MEPS 492:253-272 (2013)  -  doi:10.3354/meps10534

Carbon fluxes and pelagic ecosystem dynamics near two western Antarctic Peninsula Adélie penguin colonies: an inverse model approach

Sévrine F. Sailley1,6,*, Hugh W. Ducklow2, Holly V. Moeller1,7, William R. Fraser3, Oscar M. Schofield4, Deborah K. Steinberg5, Lori M. Garzio5, Scott C. Doney1

1Woods Hole Oceanographic Institution, Woods Hole, Massachusetts 02543, USA
2Lamont-Doherty Earth Observatory, Palisades, New York 10964, USA
3Polar Oceans Research Group, PO Box 368, Sheridan, Montana 59749, USA
4Institute of Marine and Coastal Sciences, Rutgers University, New Brunswick, New Jersey 08901, USA
5Virginia Institute of Marine Science, Gloucester Pt., Virginia 23062, USA
6Present address: Plymouth Marine Laboratory, Plymouth, PL13DH, UK
7Present address: Stanford University, Stanford, California 09425, USA

ABSTRACT: An inverse food-web model for the western Antarctic Peninsula (WAP) pelagic food web was constrained with data from Palmer Long Term Ecological Research (PAL-LTER) project annual austral summer sampling cruises. Model solutions were generated for 2 regions with Adélie penguin Pygoscelis adeliae colonies presenting different population trends (a northern and a southern colony) for a 12 yr period (1995-2006). Counter to the standard paradigm, comparisons of carbon flow through bacteria, microzooplankton, and krill showed that the diatom-krill-top predator food chain is not the dominant pathway for organic carbon exchanges. The food web is more complex, including significant contributions by microzooplankton and the microbial loop. Using both inverse model results and network indices, it appears that in the northern WAP the food web is dominated by the microbial food web, with a temporal trend toward its increasing importance. The dominant pathway for the southern WAP food web varies from year to year, with no detectable temporal trend toward dominance of microzooplankton versus krill. In addition, sensitivity analyses indicated that the northern colony of Adélie penguins, whose population size has been declining over the past 35 yr, appears to have sufficient krill during summer to sustain its basic metabolic needs and rear chicks, suggesting the importance of other processes in regulating the Adélie population decline.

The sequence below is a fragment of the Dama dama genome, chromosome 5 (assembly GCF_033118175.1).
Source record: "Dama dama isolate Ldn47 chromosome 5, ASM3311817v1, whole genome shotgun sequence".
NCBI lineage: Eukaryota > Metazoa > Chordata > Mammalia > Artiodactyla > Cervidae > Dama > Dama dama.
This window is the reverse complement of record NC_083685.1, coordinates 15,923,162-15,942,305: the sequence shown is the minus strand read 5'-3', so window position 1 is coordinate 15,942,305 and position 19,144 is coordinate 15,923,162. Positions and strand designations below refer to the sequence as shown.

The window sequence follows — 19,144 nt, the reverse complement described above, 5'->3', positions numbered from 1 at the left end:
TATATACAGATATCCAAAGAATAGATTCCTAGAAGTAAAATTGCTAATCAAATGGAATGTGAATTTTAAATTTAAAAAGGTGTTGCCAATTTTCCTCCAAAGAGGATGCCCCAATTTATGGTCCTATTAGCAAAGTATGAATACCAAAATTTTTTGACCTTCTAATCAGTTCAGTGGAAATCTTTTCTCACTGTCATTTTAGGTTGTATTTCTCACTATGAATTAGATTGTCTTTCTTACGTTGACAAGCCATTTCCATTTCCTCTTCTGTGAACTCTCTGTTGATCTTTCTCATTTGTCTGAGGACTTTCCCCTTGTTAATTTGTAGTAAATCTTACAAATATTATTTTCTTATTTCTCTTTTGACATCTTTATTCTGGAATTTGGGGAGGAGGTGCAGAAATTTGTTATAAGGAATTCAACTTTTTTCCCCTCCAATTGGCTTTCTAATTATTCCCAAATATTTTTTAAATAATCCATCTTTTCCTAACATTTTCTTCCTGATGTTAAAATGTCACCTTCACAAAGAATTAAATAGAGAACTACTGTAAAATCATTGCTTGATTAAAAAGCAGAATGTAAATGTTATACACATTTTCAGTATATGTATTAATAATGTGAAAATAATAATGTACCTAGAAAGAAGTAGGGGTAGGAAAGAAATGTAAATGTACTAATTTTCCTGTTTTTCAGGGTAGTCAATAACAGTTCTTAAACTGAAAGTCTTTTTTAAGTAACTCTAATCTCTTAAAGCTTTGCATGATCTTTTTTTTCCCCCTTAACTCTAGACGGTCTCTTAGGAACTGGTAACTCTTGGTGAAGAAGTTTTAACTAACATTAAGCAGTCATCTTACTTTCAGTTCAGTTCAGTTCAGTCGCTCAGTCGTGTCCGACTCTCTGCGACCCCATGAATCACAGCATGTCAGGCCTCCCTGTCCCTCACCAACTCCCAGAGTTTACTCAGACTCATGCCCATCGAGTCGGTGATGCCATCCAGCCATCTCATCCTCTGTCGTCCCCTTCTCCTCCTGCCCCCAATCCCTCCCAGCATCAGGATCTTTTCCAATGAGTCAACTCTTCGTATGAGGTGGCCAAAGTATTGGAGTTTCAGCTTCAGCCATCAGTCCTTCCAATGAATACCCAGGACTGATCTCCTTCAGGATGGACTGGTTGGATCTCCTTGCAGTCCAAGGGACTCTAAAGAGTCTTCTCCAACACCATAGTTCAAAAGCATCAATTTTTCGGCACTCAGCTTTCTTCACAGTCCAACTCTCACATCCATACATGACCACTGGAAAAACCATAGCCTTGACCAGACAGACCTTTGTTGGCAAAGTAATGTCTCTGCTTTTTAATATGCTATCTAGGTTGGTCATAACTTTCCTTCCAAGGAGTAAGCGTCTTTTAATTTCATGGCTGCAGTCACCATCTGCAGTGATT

KEY WORDS: Inverse model · Food web · Antarctica · Microzooplankton · Krill · Ecosystem state change · Climate change

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Cite this article as: Sailley SF, Ducklow HW, Moeller HV, Fraser WR and others (2013) Carbon fluxes and pelagic ecosystem dynamics near two western Antarctic Peninsula Adélie penguin colonies: an inverse model approach. Mar Ecol Prog Ser 492:253-272

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